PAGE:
Screenshot of the website where students can find out more about the Washington Application for State Financial Aid (WASFA).

A Monday press release sent to the media from the Washington Student Achievement Council included a catchy subject line: “Calling all dreamers” — application for state financial aid now available.

This is a special moment for bright students — known as dreamers — who are


0 Comments | Topics: dream act, immigration reform, Washington Legislature

March 31, 2014 at 6:02 AM

FCC should curb TV media consolidation by closing loophole

Watch what the Federal Communications Commission does on Monday. For the first time in years, the panel should move to slow down media consolidation by closing a loophole that has allowed a handful of the nation’s largest broadcasters to skirt laws limiting station ownership.

No surprise, the broadcast industry is vehemently opposed to ending the practice of Joint Sales Agreements, but this sort of business tactic (covered in-depth by The Wall Street Journal) has diminished local ownership and allowed a small number of big players to control the flow of information over huge swaths of the country.

Local television news is at risk of becoming more about profits for out-of-town corporate bosses than about informing communities with quality news. Why should viewers care about any of this? The fewer owners there are in broadcast news, the fewer perspectives will be featured on the public airwaves. Some argue it makes business sense for the industry to combine operations to be more efficient. But at what cost? With consolidation, women and minority ownership has dropped.

The Seattle Times weighed in on the JSA issue in a March 3 editorial, and encouraged the FCC to follow the advice of the U.S. Department of Justice’s anti-trust attorneys:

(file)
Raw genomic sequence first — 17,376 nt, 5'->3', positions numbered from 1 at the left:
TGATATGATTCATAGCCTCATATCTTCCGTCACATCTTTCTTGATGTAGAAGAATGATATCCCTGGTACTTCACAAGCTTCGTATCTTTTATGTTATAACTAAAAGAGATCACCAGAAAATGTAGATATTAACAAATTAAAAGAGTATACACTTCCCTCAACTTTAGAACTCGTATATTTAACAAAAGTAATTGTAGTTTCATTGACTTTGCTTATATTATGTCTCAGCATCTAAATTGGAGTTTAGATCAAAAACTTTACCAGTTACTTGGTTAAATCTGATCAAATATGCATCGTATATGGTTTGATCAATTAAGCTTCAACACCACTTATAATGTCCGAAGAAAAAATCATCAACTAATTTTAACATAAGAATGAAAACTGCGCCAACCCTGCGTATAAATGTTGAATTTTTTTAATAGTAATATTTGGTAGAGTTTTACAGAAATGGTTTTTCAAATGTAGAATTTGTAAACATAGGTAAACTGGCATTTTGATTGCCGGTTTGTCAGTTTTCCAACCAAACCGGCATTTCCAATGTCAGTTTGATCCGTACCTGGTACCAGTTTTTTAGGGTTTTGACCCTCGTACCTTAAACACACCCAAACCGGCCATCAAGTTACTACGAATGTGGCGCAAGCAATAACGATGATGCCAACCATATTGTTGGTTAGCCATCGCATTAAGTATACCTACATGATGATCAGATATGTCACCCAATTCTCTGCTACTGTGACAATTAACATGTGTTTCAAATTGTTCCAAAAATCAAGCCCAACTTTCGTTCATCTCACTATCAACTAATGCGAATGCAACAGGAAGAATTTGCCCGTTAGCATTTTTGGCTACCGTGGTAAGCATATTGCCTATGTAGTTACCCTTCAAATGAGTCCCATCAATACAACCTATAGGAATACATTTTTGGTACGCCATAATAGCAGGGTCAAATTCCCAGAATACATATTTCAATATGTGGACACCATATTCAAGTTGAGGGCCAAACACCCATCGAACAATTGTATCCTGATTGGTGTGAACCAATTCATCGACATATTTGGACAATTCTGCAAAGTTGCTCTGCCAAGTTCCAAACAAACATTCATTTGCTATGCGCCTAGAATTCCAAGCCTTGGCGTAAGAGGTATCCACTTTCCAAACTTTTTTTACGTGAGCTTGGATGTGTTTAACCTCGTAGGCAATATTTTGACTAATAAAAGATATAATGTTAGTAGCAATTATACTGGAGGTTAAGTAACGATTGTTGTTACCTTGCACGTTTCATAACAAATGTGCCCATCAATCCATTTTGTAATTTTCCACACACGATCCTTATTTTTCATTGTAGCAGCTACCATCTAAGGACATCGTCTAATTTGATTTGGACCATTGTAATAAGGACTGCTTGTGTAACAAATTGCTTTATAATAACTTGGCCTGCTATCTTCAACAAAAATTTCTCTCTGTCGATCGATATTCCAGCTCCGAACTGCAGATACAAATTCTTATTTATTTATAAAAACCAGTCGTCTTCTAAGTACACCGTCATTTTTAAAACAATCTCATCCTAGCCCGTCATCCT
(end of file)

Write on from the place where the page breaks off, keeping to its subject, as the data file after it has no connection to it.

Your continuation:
Federal attorneys advised the FCC to better scrutinize every deal that comes before its five-member panel. The regulators should force companies to report when they operate multiple stations jointly in the same market, as they already do for the U.S. Securities and Exchange Commission.

“Failure to account for the effects of such arrangements can create opportunities to circumvent FCC ownership limits and the goals those limits are intended to advance,” Justice Department officials wrote.

Consolidation shrinks newsrooms and deprives viewers of in-depth journalism that speaks truth to power. The FCC has failed miserably to protect the integrity of the public’s airwaves through promoting competition, local ownership and diverse viewpoints.


0 Comments | Topics: fcc, free press, joint sales agreements

March 28, 2014 at 9:07 AM

World Vision’s reversal on marriage policy for gay workers is start of a conversation

For a mere 48 hours this week, World Vision stood up for the legal rights of gay people to be married and to work for its international humanitarian mission. Finally, here was an example of how a faith-based charity could respond and adapt to a controversial social issue such as same-sex marriage.

Screenshot of World Vision's web site, which includes the option for donors to sponsor a child from various developing countries.

Screenshot of World Vision’s web site, which includes the option for donors to sponsor a child from various developing countries.

What a disappointment on Wednesday to see this venerable global relief organization buckle under pressure from its conservative faction. As The Seattle Times’ Lornet Turnbull reports in this Thursday news story, World Vision apologized profusely to its supporters as it re-implemented its policy of refusing to employ gay Christians in same-sex marriages.

One would think that most people could overlook a minor HR rule and coalesce around World Vision’s human rights causes. Every year, the Federal Way-based Christian agency helps 400 million people around the world struggling with poverty, natural disasters, and sex trafficking.

Instead, the backlash was swift and sometimes mean-spirited.


0 Comments | Topics: gay rights, same-sex marriage, world vision

March 25, 2014 at 6:03 AM

Taxi industry sues Uber; readers respond to ride-service regulations

The war between taxis and  ride-services continues following last week’s unanimous decision by the Seattle City Council to limit app-based networks such as Sidecar, Lyft and uberX to 150 drivers per company at any time.